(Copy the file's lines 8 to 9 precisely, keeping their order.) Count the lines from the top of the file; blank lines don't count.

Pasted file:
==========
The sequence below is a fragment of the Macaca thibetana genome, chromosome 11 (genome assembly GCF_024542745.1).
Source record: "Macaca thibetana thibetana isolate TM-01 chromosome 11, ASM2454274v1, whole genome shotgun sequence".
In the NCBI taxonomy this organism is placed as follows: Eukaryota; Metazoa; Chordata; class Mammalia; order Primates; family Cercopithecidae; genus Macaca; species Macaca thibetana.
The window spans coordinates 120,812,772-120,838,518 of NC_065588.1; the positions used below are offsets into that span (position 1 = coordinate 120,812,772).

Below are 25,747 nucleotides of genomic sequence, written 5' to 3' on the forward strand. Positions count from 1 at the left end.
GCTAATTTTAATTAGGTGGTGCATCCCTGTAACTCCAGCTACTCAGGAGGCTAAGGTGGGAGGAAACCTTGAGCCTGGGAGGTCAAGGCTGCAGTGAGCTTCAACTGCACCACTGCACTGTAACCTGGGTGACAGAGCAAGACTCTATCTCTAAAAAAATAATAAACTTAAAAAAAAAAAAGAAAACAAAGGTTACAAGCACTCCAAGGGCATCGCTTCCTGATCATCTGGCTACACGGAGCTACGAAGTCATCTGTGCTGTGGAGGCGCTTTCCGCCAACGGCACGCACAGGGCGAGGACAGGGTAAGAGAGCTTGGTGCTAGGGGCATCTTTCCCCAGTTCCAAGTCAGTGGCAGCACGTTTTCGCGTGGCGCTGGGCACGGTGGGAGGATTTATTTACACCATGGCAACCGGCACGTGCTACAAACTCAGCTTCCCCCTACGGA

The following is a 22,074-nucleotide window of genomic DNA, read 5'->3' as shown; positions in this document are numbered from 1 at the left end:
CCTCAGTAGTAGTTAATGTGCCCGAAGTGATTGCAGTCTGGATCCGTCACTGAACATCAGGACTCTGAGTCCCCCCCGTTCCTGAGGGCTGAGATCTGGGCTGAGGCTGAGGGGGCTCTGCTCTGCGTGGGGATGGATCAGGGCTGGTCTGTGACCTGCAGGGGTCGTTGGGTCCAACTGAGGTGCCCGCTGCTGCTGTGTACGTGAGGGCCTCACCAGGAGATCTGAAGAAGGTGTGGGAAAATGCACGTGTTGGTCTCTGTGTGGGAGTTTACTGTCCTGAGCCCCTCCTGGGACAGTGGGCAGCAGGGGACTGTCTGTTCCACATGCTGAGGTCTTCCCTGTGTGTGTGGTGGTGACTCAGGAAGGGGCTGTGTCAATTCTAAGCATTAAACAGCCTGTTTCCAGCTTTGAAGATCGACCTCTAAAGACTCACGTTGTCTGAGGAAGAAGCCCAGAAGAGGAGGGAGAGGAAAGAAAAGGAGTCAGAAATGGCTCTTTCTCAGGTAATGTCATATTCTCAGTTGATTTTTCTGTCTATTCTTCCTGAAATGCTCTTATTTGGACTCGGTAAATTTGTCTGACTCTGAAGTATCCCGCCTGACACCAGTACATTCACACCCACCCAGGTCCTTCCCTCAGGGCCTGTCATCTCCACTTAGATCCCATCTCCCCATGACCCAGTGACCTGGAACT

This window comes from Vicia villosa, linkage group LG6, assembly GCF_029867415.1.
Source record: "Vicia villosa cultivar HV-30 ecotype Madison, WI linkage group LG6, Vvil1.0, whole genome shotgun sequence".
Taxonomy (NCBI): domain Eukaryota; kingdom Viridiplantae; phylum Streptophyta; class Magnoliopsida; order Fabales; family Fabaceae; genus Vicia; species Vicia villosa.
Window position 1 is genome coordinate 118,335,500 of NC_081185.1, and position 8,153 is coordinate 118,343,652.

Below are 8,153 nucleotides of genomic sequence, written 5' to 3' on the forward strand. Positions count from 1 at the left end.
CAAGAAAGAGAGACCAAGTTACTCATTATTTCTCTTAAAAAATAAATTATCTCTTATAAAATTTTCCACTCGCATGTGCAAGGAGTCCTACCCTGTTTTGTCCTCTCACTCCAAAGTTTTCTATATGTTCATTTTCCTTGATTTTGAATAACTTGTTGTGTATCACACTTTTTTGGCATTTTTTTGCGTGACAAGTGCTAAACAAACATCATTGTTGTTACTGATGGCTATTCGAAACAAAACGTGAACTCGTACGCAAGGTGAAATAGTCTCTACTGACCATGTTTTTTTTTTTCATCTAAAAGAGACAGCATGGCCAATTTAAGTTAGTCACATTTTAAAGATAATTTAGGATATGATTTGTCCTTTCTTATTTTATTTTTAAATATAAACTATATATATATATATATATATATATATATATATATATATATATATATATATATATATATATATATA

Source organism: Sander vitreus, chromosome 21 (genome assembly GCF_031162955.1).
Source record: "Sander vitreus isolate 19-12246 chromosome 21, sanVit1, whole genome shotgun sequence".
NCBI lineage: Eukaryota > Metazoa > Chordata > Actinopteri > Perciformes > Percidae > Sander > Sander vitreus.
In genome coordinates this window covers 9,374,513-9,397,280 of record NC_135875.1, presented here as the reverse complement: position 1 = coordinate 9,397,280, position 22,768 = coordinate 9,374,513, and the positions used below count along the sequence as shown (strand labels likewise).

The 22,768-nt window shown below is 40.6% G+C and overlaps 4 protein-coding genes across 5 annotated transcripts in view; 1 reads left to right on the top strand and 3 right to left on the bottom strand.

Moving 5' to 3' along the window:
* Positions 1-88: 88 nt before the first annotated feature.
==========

CCTCAGTAGTAGTTAATGTGCCCGAAGTGATTGCAGTCTGGATCCGTCACTGAACATCAGGACTCTGAGTCCCCCCCGTTCCTGAGGGCTGAGATCTGGGCTGAGGCTGAGGGGGCTCTGCTCTGCGTGGGGATGGATCAGGGCTGGTCTGTGACCTGCAGGGGTCGTTGGGTCCAACTGAGGTGCCCGCTGCTGCTGTGTACGTGAGGGCCTCACCAGGAGATCTGAAGAAGGTGTGGGAAAATGCACGTGTTGGTCTCTGTGTGGGAGTTTACTGTCCTGAGCCCCTCCTGGGACAGTGGGCAGCAGGGGACTGTCTGTTCCACATGCTGAGGTCTTCCCTGTGTGTGTGGTGGTGACTCAGGAAGGGGCTGTGTCAATTCTAAGCATTAAACAGCCTGTTTCCAGCTTTGAAGATCGACCTCTAAAGACTCACGTTGTCTGAGGAAGAAGCCCAGAAGAGGAGGGAGAGGAAAGAAAAGGAGTCAGAAATGGCTCTTTCTCAGGTAATGTCATATTCTCAGTTGATTTTTCTGTCTATTCTTCCTGAAATGCTCTTATTTGGACTCGGTAAATTTGTCTGACTCTGAAGTATCCCGCCTGACACCAGTACATTCACACCCACCCAGGTCCTTCCCTCAGGGCCTGTCATCTCCACTTAGATCCCATCTCCCCATGACCCAGTGACCTGGAACT

This window comes from Vicia villosa, linkage group LG6, assembly GCF_029867415.1.